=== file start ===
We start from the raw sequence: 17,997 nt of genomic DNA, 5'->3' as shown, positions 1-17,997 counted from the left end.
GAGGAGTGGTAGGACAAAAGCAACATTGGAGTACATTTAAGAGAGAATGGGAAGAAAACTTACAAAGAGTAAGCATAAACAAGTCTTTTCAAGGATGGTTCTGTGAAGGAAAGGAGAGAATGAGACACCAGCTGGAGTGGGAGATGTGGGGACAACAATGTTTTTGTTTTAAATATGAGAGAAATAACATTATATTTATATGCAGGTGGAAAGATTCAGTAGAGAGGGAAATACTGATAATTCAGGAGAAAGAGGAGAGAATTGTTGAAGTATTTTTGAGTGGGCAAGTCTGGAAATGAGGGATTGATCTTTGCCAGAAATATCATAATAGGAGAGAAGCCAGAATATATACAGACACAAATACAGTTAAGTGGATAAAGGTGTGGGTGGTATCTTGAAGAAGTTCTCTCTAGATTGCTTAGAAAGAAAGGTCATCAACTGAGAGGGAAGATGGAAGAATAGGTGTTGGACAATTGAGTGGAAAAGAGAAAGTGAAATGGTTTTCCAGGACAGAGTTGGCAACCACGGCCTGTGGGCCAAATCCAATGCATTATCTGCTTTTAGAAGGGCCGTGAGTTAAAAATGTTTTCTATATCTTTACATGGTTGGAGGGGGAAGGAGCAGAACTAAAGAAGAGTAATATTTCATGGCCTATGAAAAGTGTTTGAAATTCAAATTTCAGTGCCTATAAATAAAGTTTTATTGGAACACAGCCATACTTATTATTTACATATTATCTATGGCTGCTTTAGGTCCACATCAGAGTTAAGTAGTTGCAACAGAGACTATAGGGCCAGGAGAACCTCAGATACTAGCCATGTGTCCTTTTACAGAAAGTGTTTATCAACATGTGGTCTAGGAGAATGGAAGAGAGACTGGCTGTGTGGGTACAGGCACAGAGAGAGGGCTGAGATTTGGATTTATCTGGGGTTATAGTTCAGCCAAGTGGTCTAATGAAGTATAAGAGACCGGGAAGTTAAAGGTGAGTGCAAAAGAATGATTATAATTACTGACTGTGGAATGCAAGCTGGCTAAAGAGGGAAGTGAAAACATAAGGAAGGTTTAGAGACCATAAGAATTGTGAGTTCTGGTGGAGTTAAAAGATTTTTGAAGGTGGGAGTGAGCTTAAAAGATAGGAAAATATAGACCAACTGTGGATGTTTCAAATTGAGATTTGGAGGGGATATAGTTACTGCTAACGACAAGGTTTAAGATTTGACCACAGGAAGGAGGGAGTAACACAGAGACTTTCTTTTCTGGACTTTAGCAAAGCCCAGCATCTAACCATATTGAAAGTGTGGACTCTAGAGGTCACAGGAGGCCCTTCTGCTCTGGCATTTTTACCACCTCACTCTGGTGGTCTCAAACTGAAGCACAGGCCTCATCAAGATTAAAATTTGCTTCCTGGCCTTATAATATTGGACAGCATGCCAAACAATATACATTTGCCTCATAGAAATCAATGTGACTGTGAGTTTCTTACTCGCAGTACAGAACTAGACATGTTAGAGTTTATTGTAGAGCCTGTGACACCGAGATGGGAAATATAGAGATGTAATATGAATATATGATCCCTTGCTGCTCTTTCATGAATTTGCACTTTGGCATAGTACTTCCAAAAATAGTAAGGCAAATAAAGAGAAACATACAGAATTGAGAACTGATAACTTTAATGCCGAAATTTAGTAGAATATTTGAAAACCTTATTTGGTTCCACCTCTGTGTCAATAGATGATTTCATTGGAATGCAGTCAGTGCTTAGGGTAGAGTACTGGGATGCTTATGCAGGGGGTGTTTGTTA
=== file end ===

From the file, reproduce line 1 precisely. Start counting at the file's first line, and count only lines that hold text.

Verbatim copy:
We start from the raw sequence: 17,997 nt of genomic DNA, 5'->3' as shown, positions 1-17,997 counted from the left end.